They’ve been all over the news since February, walking out of class, marching for their lives in the streets and dunking on the president of the NRA on Twitter. These are the student activists who are fighting against gun violence.
A senior at Marjory Stoneman Douglas High School in Parkland, Florida, Emma González has been one of the most prominent faces of the movement since her school lost 17 students and staff on February 14, 2018.
“Everybody’s getting hurt by this. It’s not just schools,” she said at the 2018 Education Writers Association (EWA) National Seminar, where she was joined by fellow students from across the country for a panel on gun violence.
A classmate of Emma González’s, David Hogg is also a senior from Parkland. He has been adamant that students have long felt the way they do about school shootings.
“We’ve always been this way. You guys are just listening now,” Hogg said alongside his classmate at the EWA event.
A senior at North Lawndale College Prep High School in Chicago, Alex King has been working on helping victims of gun violence through a group called the Peace Warriors since his 16-year-old nephew was murdered a year ago.
“Through my friends and colleagues, I found help to come up out of a dark place,” he said at the March for Our Lives, according to The Washington Post. “Everyone doesn’t have the same resources or support system as I was lucky to have.”
A resident of Newtown, Connecticut, Jackson Mittleman saw what happened when 26 people—including 20 children—were murdered by a gunman in 2012 when he was 11 years old. After the shooting in Parkland, he leapt to join in solidarity with students he didn’t know from hundreds of miles away.
“We understand what they’re doing and why understand what they’ve experienced, and we are standing behind them while they’re leading this charge for national change,” he told Mother Jones during the March for Our Lives.
A senior at Golden High School in Colorado, 18-year-old Emmy Adams joined an April 2018 rally near Columbine, where two student shooters killed 13 students and faculty, plus themselves, 19 years previously.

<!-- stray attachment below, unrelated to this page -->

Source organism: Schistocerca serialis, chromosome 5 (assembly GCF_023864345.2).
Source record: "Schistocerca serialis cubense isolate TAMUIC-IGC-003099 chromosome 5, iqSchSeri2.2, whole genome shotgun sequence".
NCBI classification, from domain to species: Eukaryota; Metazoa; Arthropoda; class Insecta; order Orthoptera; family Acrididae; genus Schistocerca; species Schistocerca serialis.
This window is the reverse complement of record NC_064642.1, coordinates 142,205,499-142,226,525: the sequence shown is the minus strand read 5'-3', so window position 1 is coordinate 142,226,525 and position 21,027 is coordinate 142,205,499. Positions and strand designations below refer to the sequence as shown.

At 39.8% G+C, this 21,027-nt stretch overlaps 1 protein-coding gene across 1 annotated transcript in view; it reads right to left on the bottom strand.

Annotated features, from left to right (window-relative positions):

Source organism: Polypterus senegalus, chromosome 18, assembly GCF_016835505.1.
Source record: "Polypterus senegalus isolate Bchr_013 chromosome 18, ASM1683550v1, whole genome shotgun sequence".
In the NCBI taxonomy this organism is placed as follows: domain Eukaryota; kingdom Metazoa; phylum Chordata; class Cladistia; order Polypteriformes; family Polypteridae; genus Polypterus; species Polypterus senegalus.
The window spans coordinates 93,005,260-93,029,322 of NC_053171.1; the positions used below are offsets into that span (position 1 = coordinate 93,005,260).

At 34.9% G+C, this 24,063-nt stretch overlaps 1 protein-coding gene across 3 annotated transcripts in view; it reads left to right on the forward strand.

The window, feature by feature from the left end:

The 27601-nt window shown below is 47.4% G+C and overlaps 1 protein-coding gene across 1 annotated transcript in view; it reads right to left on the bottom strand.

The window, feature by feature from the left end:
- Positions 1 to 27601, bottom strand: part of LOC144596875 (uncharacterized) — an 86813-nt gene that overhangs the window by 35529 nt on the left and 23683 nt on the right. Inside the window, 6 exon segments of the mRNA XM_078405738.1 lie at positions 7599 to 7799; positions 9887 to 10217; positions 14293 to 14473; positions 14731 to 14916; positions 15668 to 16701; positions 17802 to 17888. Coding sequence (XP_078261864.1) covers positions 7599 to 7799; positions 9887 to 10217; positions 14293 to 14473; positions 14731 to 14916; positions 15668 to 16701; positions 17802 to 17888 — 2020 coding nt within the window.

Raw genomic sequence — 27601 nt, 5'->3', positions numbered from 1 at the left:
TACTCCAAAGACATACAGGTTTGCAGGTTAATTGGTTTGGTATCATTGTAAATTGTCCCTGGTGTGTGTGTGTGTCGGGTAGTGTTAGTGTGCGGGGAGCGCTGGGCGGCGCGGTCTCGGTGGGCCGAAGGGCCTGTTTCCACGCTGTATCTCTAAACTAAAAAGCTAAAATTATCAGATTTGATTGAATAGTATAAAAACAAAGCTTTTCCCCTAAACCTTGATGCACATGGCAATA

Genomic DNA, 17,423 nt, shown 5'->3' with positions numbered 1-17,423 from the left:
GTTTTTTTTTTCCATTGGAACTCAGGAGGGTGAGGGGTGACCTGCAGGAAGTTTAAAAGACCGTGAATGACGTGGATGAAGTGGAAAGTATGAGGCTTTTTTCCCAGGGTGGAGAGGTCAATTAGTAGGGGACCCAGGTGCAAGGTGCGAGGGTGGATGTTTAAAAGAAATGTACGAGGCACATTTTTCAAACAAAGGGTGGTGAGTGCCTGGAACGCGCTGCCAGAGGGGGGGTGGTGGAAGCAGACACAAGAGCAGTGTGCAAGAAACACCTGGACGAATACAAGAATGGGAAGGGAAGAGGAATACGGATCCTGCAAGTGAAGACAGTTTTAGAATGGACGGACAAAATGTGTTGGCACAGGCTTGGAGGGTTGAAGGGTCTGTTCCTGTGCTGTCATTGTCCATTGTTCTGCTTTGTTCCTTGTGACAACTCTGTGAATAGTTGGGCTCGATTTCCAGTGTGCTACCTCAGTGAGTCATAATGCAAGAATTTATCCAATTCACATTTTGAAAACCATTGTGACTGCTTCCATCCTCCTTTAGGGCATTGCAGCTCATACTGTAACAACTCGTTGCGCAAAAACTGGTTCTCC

“The idea is to unite and empower survivors, to stand together,” she told Reuters about the goal of the rally and the overall movement.
A student from South Los Angeles, Edna Chavez lost her brother to a bullet. She told the March for Our Lives crowd about that experience and about the sad things she had to learn growing up.
“I have learned to duck from bullets before I learned how to read,” she said.
A 17-year-old senior at Marjory Stoneman Douglas, Cameron Kasky has joined his classmates in being bluntly critical of the elected officials who have not changed gun laws in the wake of school shootings and other mass murder events.
“If he’s in front of families, he might say something in support of commonsense gun reform. But then when he’s at the NRA, he’ll say something to get a big cheer,” Kasky told CNN about how President Donald Trump’s comments on gun reform shift depending on the audience.
The granddaughter of Martin Luther King, Yolanda King has public speaking in her genes. The 9-year-old joined a Parkland survivor, Jaclyn Corin, at the March for Our Lives, and took the microphone to make a connection to her grandfather’s famous speech.
“I have a dream that enough is enough. And that this should be a gun-free world, period,” she told the crowd.
A 16-year-old student at Ridgefield High School in Connecticut, Lane Murdock started the online petition that became the April 20 school walkouts to commemorate the school shootings that have happened since Columbine in 1999.
“What could I do to help other kids who felt really powerless?” she said was her motivation, she told Vox.
Unlike her peers in the movement, Alexandria, Virginia, native Naomi Wadler hasn’t even reached her teenage years. She’s 11, and she spoke at the March for Our Lives.
“I represent the African-American women who are victims of gun violence, who are simply statistics instead of vibrant, beautiful girls full of potential,” she said in her speech.